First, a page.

Exogenous Reinfection of Tuberculosis in Taiwan

The recruitment status of this study is unknown because the information has not been verified recently.
Verified June 2005 by National Taiwan University Hospital.
Recruitment status was  Recruiting
Sponsor:
Information provided by:
National Taiwan University Hospital
ClinicalTrials.gov Identifier:
NCT00173433
First received: September 12, 2005
Last updated: December 20, 2005
Last verified: June 2005
  Purpose

we hypothesize that exogenous reinfection is very important in the Taiwan endemic. Therefore, we design a series of studies to evaluate the individual contribution of exogenous reinfection and endogenous reactivation in the Taiwan endemic, and to realize the impact of exogenous reinfection. First, we will identify the patients with TB relapse after complete treatment. The M. tuberculosis isolates responsible for their initial and recurrent episodes will then be genotyped to clarify the percentage of exogenous reinfection and endogenous reinfection. In addition, we will try to detect the dormant M. tuberculosis bacilli in the lung tissue from patients just finished their anti-TB treatment by using highly sensitive molecular biologic methods to show the possibility of reactivation after complete treatment is low. Finally, we will prospectively survey the health care workers in a medical center by using chest radiograph at the 3rd weeks, and tuberculin skin test at the 3rd and 11th weeks after they expose to smear-negative culture-positive cases of TB. For those with abnormal findings, surveillance sputum mycobacterial studies will be performed. Once yielding M. tuberculosis, the isolates will be genotyped and compare with the DNA fingerprints of the index cases to demonstrate the transmission of TB.


Condition
Tuberculosis

Study Type: Observational
Study Design: Observational Model: Defined Population
Time Perspective: Longitudinal
Official Title: The Importance of Exogenous Reinfection in the Tuberculosis Endemic of Taiwan

Resource links provided by NLM:


Further study details as provided by National Taiwan University Hospital:

Estimated Enrollment: 150
Study Start Date: January 1999
Estimated Study Completion Date: June 2007
Detailed Description:

Tuberculosis (TB) remains the most important infectious disease in the world. In Taiwan, the incidence of TB increased in recent years. The failure of control implies the necessity to reevaluate the epidemiology of Mycobacterium tuberculosis. It is widely thought that most cases of TB are caused by reactivation of a latent infection. Treatment programs have therefore focused on cure rates rather than tracking of additional cases. But recent studies showed that exogenous reinfection plays an important role in the development of TB. In addition, it seems that the higher the local incidence, the more important exogenous reinfection is. The question of exogenous reinfection versus endogenous reactivation has an impact on the distribution of resources for the prevention and treatment of TB. Based on these evidences, we hypothesize that exogenous reinfection is very important in the Taiwan endemic. Therefore, we design a series of studies to evaluate the individual contribution of exogenous reinfection and endogenous reactivation in the Taiwan endemic, and to realize the impact of exogenous reinfection. First, we will identify the patients with TB relapse after complete treatment. The M. tuberculosis isolates responsible for their initial and recurrent episodes will then be genotyped to clarify the percentage of exogenous reinfection and endogenous reinfection. In addition, we will try to detect the dormant M. tuberculosis bacilli in the lung tissue from patients just finished their anti-TB treatment by using highly sensitive molecular biologic methods to show the possibility of reactivation after complete treatment is low. Finally, we will prospectively survey the health care workers in a medical center by using chest radiograph at the 3rd weeks, and tuberculin skin test at the 3rd and 11th weeks after they expose to smear-negative culture-positive cases of TB. For those with abnormal findings, surveillance sputum mycobacterial studies will be performed. Once yielding M. tuberculosis, the isolates will be genotyped and compare with the DNA fingerprints of the index cases to demonstrate the transmission of TB.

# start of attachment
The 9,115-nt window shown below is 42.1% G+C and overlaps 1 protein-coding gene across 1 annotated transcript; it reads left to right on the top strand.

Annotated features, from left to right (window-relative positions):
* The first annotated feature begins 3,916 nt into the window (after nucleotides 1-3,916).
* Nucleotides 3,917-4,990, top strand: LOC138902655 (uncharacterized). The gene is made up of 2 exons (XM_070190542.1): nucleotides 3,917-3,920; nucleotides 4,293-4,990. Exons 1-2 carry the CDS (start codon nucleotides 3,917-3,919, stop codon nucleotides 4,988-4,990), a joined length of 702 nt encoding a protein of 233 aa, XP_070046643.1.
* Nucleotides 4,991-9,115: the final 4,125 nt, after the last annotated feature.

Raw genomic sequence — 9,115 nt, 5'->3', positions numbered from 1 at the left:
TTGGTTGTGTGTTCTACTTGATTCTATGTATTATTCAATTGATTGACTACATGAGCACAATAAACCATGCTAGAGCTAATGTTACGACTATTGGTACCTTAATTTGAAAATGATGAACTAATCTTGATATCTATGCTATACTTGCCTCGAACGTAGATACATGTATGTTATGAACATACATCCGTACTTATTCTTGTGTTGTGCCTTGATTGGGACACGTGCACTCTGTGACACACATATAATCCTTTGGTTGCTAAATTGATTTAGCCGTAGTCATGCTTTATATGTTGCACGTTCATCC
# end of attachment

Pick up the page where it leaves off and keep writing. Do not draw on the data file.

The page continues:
Eligibility

Genders Eligible for Study:   Both
Accepts Healthy Volunteers:   No
Criteria

Inclusion Criteria:

  • culture-proven tuberculosis with recurrence
  Contacts and Locations
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Please refer to this study by its ClinicalTrials.gov identifier: NCT00173433

Locations
Taiwan
National Taiwan University Hospital Recruiting
Taipei, Taiwan, 100
Contact: Jann-Yuan Wang, MD    886-2-2356-2905    jywang@ntu.edu.tw   
Contact: Pan-Chyr Yang, PhD    886-2-2356-2905    pcyang@ha.mc.ntu.edu.tw   
Principal Investigator: Jann-Yuan Wang, MD         
Sponsors and Collaborators
National Taiwan University Hospital
Investigators
Principal Investigator: Jann-Yuan Wang, MD National Taiwan University Hospital
  More Information

Publications:

ClinicalTrials.gov Identifier: NCT00173433     History of Changes
Other Study ID Numbers: 9461700627
Study First Received: September 12, 2005
Last Updated: December 20, 2005
Health Authority: Taiwan: Department of Health

Keywords provided by National Taiwan University Hospital:
tuberculosis
relapse
reinfection
reactivation
dormancy
tuberculin skin test

Additional relevant MeSH terms:
Tuberculosis
Mycobacterium Infections
Actinomycetales Infections
Gram-Positive Bacterial Infections
Bacterial Infections

ClinicalTrials.gov processed this record on August 27, 2014